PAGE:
Two Major Asks From Liberation Groups

When it comes to the desires of the liberation groups, there are two major asks. Tactical equipment, and support from other nations. Most groups want to remind the world that this is not a civil war among Afghans but a continuation of the global war against terrorists. On a national level, the groups want to gain support as the last democratic forces on the ground fighting against the terrorists that occupy their lands. They see little light between the Taliban-Haqqani regime and AQ or ISK.

On a tactical level, a group of former Afghan commandos (around 1,500 at last count) is seeking a specific list of equipment from any nation or individual that will support their liberation activities. They are looking for five broad categories of gear: 1) Communications equipment, 2) Clothes, 3) Medical kit, 4) Transportation for individuals and squads, and 5) Personal combat gear.

Specifically, that includes: phones, Sat-phones, laptops, tablets/iPads, internet connection (Hey Elon Musk), GPS; tactical men/women uniforms, shoes, sneakers, boots and mountain footwear (both winter and summer clothes); first aid kits, field hospital equipment, medicines; dirt bikes/sport motorcycles for mountains and deserts, quad bikes, razor squad bikes, tactical vehicles, ambulances, light-skinned personnel carriers; vests, eye glasses, gloves, tactical belts, helmets etc.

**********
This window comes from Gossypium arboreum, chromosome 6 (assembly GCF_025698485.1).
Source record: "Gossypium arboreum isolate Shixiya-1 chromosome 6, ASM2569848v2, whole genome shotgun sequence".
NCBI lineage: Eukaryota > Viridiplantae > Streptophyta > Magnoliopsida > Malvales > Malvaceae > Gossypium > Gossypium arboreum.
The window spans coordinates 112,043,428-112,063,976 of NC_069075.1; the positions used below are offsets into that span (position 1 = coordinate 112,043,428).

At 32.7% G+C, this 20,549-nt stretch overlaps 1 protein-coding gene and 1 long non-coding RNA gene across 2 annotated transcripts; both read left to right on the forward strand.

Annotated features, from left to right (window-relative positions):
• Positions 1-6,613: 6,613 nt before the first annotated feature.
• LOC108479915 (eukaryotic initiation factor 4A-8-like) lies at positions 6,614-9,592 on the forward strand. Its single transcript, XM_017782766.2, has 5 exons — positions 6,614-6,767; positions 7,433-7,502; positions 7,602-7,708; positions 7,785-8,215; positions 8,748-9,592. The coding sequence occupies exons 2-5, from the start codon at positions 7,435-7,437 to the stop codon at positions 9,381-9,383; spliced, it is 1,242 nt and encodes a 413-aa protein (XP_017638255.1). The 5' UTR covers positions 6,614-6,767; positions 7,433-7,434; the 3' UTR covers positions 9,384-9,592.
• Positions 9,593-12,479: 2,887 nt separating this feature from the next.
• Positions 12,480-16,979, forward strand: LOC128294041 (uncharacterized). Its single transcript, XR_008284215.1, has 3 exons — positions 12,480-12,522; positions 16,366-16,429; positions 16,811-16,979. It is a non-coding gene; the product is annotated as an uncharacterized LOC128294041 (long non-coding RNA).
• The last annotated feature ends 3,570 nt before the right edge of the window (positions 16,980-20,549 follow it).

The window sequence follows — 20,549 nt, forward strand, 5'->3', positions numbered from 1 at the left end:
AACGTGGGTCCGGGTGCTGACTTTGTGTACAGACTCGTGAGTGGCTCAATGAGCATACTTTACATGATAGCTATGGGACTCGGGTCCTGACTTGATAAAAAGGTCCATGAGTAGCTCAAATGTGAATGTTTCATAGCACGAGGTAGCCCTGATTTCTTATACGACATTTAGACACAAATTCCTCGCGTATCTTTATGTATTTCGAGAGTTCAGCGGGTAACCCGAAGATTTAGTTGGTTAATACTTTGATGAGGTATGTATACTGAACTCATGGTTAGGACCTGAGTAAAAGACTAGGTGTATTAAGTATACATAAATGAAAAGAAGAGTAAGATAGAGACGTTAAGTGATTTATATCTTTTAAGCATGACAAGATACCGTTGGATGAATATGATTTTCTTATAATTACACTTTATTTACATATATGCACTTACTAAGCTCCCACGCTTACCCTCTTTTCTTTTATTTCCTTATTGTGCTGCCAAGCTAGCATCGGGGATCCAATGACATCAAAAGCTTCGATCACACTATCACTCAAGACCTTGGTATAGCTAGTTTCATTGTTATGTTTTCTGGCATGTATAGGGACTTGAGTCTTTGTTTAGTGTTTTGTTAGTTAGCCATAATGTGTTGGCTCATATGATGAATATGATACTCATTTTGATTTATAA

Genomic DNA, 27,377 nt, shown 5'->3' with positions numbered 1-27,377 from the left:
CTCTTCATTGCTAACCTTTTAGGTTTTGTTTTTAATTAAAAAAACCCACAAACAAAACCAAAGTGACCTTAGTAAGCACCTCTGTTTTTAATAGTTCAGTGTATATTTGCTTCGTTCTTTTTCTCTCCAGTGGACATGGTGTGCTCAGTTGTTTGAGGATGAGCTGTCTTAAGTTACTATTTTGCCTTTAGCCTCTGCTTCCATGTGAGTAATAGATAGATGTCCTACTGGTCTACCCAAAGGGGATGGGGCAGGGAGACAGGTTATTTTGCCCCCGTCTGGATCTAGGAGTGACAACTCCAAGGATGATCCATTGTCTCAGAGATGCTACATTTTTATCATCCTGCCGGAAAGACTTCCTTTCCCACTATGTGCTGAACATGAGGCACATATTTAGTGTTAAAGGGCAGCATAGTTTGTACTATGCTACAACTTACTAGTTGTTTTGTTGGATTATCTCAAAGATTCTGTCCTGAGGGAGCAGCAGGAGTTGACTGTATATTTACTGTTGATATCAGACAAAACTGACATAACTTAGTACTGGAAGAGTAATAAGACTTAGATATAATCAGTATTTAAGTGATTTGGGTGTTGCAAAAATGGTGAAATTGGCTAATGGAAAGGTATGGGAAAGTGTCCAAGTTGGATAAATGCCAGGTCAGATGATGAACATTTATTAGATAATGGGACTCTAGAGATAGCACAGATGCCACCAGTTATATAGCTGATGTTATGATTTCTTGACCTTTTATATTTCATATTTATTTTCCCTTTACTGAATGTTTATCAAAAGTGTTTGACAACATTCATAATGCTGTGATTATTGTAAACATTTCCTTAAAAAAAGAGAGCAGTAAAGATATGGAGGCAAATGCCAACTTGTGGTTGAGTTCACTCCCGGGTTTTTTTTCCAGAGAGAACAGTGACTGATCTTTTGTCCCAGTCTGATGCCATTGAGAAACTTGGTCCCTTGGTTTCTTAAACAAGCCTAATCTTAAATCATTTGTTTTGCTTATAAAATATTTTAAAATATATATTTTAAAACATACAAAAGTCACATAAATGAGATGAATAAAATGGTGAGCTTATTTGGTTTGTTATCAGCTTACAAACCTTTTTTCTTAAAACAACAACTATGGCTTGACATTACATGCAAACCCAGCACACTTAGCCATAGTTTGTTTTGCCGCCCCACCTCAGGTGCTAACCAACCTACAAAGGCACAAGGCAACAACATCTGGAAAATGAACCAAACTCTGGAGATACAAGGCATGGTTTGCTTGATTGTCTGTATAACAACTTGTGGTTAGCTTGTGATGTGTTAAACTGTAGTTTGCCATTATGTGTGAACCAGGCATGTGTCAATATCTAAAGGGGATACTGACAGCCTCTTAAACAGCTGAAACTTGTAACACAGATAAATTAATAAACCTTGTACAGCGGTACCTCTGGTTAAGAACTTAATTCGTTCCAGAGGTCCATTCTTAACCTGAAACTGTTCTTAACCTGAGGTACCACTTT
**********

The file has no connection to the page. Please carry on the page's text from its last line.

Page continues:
This shopping list is from a group full of U.S. and NATO trained and vetted Afghan special forces members both inside and outside Afghanistan.

As the NRF explains it, their manpower needs are not large due to the size of the active Taliban fighters. They count around 50K Taliban at this time, and assess that with the mobilization of just 50,000 former ANDSF personnel they can liberate the country and re-establish democracy and human rights.

Running out of Time

The more the anti-Taliban liberation forces attack terrorists, the more the Taliban-Haqqani forces increase their war crimes and human rights violations. Civilians across the country are being targeted for detention and murder. Mass round-ups and mass-murders are occurring in areas linked to anti-Taliban activity such as the Panjshir. If other nations or individuals want to take action, now is likely the last moment to be effective.

Even if the Afghans can start to push the thin Taliban forces out of certain provinces, the big question is can the resistance groups become a Pan-Afghan liberation group aimed at establishing a new government acceptable to the majority of Afghans. Gaining tactical support and the aid of any friendly nation will require proof that Afghans are all rowing in the same direction.

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Jason spent 23 years in USG service conducting defense, diplomacy, intelligence, and education missions globally. Now he teaches, writes, podcasts, and speaks publicly about Islam, foreign affairs, and national security. He is a member of the Military Writers Guild, works with numerous non-profits and aids conflict resolution in Afghanistan.